Loving someone really does mean accepting them for who they are, but it takes more than love to make a relationship work. You can want your loved one to change, you can help and support them if they want to change, but you cannot expect them to change, nor can you change them unilaterally.

Staying with this person may not be easy, but that doesn't make it wrong. However, this is your life -- the only one you get AFAIK -- and it goes by quickly. Decisions you make now in your mid-20's can come to haunt you in your mid-30's or 40's, and fill you with regret and resentment. If you stay in the relationship, assume the status quo behavior will continue until you see otherwise, and be prepared for it.
posted by mosk at 6:11 PM on December 9, 2009


The age thing makes a big difference to me. She's 24. Many, many 24 year olds leave dishes in the sink and wait until the last minute to write papers. Many, many people of all ages are tardy. It has nothing to do with you or whomever they're in a relationship with. If every person who left dishes in the sink or procrastinated with homework or showed up late for things had ADHD, there'd be a pharmacist installed in every bathroom. I don't really see what her timetable for paper-writing has to do with you. I understand that it makes less time for you to spend together, but as a 24-year-old student, she is probably juggling a lot of priorities and apparently has less-than-stellar time-management skills.

I am by nature a care-giver. I derive the majority of my happiness from taking care of other people and making them feel loved.

This is the issue here. To you, loving someone means "taking care" of them. You probably have a very specific set of behaviors that mean "love," as does everyone. Because she is not behaving that way, you see it as her not loving you. Aren't there things that she does for you that, to her, are her ways of showing that she loves you? Focus on those things, instead of trying to make her behave how you want. And if you can't reconcile the two ways of loving, then you need to be with someone else. There's some book, which I haven't read, but sounds promising, called something like the Five Love Languages. Maybe read that.

The past 6 months or so however I've been struggling with depression again and I need more care from her. I've communicated this to her over and over and yet she hasn't changed her behavior.
I hope that you're in therapy and are not self-diagnosing and expecting to get everything you need emotionally and psychologically from your busy-student girlfriend. When you communicate to her that you need "more care," what do you say exactly? Do you say "I want to spend more time with you, and I think we'd be able to spend more time together if you managed your time better, what do you think?" Or do you say "Why don't you care about me more? If you cared about me, you'd get your papers done on time so that we could spend more time together." And what does she say? Does she say she doesn't give a shit, or that of course she loves and cares about you?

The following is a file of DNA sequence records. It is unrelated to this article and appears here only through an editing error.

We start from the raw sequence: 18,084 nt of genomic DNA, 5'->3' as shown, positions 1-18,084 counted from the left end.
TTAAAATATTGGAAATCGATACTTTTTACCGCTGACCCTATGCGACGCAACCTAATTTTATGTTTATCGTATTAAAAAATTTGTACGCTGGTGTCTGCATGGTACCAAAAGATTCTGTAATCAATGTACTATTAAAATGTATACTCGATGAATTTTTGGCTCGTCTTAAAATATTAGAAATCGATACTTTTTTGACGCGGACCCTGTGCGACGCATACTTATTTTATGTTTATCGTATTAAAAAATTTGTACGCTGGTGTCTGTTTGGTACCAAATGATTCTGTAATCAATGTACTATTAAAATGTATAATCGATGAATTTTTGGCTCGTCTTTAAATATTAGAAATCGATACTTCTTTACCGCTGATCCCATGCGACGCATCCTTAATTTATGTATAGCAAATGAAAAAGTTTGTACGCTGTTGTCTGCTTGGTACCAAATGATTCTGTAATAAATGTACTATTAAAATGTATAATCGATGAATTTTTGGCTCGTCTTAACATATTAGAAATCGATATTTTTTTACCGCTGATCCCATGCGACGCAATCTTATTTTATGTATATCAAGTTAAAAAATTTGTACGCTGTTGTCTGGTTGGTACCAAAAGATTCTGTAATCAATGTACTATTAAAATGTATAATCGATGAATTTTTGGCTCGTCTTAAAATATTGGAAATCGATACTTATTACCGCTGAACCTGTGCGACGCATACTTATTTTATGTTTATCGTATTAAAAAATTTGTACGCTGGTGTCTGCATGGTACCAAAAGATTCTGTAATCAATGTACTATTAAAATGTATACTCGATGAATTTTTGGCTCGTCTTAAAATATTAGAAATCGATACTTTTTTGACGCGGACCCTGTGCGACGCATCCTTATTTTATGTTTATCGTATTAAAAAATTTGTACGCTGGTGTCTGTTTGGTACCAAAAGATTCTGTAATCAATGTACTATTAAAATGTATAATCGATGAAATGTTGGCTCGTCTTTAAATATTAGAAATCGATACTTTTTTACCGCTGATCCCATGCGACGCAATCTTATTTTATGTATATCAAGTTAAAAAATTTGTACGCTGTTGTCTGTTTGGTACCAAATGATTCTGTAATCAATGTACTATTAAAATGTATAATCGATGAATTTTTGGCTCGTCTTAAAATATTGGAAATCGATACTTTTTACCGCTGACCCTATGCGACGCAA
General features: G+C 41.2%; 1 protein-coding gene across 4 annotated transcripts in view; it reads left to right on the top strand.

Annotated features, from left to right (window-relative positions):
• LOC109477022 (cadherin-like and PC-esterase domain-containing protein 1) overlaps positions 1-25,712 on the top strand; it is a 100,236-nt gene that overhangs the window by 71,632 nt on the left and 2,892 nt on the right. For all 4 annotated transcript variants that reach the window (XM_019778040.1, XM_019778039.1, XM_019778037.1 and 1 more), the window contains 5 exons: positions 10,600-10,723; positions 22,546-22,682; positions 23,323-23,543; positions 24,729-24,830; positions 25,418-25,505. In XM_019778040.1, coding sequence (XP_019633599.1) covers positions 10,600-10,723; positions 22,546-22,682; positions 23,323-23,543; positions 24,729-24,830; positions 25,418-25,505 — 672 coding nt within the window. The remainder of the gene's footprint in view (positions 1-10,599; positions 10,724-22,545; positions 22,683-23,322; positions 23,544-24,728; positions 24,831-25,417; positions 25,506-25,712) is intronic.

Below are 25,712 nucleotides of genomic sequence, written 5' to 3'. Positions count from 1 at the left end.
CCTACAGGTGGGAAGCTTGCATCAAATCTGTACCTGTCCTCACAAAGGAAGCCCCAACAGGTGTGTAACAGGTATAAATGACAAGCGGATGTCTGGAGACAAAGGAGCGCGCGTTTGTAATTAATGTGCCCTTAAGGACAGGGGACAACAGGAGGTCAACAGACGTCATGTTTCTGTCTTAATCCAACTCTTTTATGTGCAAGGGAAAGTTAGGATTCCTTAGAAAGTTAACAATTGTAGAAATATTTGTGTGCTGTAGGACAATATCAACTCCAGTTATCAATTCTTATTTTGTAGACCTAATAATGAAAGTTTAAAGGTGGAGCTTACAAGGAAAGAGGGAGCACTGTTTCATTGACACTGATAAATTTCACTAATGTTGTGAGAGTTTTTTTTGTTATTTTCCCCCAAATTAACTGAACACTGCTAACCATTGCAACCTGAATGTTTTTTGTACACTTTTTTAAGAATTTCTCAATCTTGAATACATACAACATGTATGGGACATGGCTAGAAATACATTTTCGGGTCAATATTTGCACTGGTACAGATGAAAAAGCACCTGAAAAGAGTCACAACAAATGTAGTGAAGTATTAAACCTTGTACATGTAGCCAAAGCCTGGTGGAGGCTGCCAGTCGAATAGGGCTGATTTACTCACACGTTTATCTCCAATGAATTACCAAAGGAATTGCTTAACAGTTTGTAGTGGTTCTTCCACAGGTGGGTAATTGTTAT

Maybe, even though she does love you deeply and care about you, she feels somewhat burdened by your depression and your increasing needs in the relationship. It could even be that her flakiness is a symptom of that instead of just a personality trait. Have you talked about this in that light? Besides the therapy I hope you're seeking, do you have other interests, other friends, other outlets, other ways to get your needs met, or is it just her?

I just feel like you are attributing an intent to her actions that are unrealistic. You say you don't think she's being selfish, but that's pretty much what it sounds like to me.
posted by thebazilist at 7:05 PM on December 9, 2009 [1 favorite]


I married my husband after dating for 5 years and I still sometimes feel like he doesn't hear what I say, no matter how I say it, or that he blows off things I feel are important. This used to cause me a lot of grief. Especially once we got married about a year and a half ago, even though it had been happening the whole time and I had no complaints, because he's a really good and responsible man. I think I just got more sensitive and demanding. I expected more, even when that wasn't the reasonable thing, really. He'd been the same the whole time. He's extremely honest, works hard, loves his family, and is good with money. He's a rock and a big goofball all at the same time, and that is why I love him so much. He also is very nurturing to me and the children, in his own way. The way he nurtures and the way I nurture are not the same. I'm the serious queen bee at home (this is not a democracy) and he's a fabulous step-dad and works very hard.

We tended to get into arguments about silly things like where things went in the kitchen. I have decided that when I put things away, I'll put them where I like, and when he does, he'll put them where he likes. If we can't find a particular thing, we ask where it might be. Eventually, those things will find a home, right? I'd been single for a long time and was very, very set in my ways, and took simple stuff like this way too personally and seriously. In my defense, I've been recovering from an abusive relationship for almost a decade and had to figure out how a healthy one works. Turns out that my parents and his parents were both good examples, but without the whole abuse aspect.